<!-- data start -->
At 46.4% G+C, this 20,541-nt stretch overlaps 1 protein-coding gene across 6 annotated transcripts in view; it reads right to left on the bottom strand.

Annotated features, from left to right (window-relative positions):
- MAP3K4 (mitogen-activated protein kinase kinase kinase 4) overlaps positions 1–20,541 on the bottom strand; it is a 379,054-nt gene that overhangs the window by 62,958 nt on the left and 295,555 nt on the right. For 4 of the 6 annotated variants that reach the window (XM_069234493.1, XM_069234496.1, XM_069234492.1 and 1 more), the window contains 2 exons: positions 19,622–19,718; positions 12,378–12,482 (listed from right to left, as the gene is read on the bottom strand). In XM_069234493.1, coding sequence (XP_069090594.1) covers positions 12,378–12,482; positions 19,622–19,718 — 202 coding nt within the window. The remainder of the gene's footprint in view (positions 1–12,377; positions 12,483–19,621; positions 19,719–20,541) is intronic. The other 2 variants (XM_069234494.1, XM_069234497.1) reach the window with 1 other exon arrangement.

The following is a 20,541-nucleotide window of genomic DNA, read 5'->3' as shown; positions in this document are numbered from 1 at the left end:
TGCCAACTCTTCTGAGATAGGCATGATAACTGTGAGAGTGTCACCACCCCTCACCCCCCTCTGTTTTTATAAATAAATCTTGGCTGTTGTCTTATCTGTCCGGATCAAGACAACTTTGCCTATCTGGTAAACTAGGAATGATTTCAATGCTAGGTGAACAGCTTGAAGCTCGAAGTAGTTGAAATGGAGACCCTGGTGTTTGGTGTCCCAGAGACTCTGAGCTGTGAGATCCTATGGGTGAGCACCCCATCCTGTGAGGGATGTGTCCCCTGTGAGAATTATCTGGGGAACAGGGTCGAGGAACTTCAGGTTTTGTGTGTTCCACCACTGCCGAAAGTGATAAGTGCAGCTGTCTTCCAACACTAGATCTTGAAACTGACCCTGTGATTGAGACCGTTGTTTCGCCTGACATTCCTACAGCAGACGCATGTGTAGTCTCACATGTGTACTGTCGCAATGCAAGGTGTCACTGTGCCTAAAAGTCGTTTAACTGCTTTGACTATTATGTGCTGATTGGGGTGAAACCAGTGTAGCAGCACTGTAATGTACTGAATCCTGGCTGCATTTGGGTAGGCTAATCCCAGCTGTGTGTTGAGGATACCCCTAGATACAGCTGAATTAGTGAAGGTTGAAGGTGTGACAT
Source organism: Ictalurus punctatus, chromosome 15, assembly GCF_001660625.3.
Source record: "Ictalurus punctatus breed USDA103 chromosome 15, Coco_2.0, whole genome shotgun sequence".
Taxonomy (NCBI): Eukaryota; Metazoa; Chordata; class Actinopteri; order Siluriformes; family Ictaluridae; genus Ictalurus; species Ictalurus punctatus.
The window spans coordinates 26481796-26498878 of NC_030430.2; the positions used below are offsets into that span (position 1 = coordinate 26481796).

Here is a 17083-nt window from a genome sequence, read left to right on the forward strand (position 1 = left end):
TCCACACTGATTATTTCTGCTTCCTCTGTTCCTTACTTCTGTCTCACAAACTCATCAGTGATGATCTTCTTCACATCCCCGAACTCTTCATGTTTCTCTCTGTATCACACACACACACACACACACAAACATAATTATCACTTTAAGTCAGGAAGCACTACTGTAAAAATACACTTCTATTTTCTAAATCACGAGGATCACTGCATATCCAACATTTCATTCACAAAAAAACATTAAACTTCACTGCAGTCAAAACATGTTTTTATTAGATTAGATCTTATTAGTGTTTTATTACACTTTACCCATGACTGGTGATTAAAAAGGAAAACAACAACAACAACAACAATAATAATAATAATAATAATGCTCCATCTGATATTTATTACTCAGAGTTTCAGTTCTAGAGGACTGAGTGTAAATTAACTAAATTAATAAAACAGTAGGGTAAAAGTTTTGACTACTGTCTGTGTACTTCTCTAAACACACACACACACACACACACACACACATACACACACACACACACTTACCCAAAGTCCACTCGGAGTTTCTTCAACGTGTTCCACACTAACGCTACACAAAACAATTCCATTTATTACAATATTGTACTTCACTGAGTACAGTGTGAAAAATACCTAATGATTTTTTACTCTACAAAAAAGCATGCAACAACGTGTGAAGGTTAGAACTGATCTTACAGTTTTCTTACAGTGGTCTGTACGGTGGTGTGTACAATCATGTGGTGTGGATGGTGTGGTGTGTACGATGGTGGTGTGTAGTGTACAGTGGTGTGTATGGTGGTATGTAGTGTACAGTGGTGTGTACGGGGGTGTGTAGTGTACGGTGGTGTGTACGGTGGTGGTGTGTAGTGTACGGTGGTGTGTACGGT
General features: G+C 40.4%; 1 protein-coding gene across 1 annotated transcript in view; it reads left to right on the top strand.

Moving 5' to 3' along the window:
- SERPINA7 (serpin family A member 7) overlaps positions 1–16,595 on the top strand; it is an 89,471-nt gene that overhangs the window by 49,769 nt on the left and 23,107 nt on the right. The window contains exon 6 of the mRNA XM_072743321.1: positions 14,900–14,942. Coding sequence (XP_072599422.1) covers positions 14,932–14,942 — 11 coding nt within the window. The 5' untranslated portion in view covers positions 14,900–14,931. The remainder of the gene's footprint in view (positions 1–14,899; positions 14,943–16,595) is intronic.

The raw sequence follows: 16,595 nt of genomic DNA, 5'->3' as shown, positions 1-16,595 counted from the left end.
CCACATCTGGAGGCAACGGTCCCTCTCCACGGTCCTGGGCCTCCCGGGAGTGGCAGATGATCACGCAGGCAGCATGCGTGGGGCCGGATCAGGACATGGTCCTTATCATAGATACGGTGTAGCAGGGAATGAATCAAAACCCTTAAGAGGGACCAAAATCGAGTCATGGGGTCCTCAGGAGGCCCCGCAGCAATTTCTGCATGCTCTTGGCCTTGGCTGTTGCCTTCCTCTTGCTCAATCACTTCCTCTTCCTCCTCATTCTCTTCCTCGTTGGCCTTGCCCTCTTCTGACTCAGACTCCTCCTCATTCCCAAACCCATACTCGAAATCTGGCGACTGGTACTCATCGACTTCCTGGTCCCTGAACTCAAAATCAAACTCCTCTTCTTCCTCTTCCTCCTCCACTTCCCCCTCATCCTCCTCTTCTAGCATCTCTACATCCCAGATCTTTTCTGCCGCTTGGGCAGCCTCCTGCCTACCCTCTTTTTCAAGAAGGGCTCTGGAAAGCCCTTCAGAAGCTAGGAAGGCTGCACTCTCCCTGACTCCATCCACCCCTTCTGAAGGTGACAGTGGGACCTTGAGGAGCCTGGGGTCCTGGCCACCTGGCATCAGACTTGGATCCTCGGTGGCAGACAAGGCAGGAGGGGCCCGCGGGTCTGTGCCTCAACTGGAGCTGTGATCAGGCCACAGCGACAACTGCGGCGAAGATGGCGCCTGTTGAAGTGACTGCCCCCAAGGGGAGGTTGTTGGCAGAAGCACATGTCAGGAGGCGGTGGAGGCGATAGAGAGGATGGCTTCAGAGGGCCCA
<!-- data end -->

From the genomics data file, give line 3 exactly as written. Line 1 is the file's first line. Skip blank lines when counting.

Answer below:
- MAP3K4 (mitogen-activated protein kinase kinase kinase 4) overlaps positions 1–20,541 on the bottom strand; it is a 379,054-nt gene that overhangs the window by 62,958 nt on the left and 295,555 nt on the right. For 4 of the 6 annotated variants that reach the window (XM_069234493.1, XM_069234496.1, XM_069234492.1 and 1 more), the window contains 2 exons: positions 19,622–19,718; positions 12,378–12,482 (listed from right to left, as the gene is read on the bottom strand). In XM_069234493.1, coding sequence (XP_069090594.1) covers positions 12,378–12,482; positions 19,622–19,718 — 202 coding nt within the window. The remainder of the gene's footprint in view (positions 1–12,377; positions 12,483–19,621; positions 19,719–20,541) is intronic. The other 2 variants (XM_069234494.1, XM_069234497.1) reach the window with 1 other exon arrangement.